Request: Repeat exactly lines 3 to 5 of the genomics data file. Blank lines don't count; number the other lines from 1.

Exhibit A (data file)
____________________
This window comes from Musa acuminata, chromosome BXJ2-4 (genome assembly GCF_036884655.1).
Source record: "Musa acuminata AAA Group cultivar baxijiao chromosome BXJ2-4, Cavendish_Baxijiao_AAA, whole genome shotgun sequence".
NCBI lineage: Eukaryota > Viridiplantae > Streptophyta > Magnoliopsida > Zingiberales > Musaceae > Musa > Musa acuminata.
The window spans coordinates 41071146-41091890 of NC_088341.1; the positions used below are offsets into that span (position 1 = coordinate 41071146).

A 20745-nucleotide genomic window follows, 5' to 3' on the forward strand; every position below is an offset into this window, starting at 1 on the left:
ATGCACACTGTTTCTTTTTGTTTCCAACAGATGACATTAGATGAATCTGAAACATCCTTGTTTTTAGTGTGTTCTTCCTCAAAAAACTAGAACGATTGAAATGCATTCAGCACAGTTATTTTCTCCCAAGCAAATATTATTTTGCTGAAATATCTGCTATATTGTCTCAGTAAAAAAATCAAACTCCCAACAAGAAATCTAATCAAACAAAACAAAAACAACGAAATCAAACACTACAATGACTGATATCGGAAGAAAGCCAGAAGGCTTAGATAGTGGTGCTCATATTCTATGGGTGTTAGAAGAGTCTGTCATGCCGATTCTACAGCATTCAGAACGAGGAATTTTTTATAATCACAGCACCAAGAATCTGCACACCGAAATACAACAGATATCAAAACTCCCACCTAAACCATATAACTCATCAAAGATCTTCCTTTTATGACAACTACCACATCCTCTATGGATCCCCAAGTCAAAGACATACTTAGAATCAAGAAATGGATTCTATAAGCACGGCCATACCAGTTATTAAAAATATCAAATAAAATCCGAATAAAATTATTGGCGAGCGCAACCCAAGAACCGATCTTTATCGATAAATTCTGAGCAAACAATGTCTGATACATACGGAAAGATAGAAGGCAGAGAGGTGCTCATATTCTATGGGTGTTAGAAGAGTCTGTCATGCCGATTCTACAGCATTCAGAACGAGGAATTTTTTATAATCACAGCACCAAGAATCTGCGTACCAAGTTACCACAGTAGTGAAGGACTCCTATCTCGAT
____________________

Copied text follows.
NCBI lineage: Eukaryota > Viridiplantae > Streptophyta > Magnoliopsida > Zingiberales > Musaceae > Musa > Musa acuminata.
The window spans coordinates 41071146-41091890 of NC_088341.1; the positions used below are offsets into that span (position 1 = coordinate 41071146).

A 20745-nucleotide genomic window follows, 5' to 3' on the forward strand; every position below is an offset into this window, starting at 1 on the left: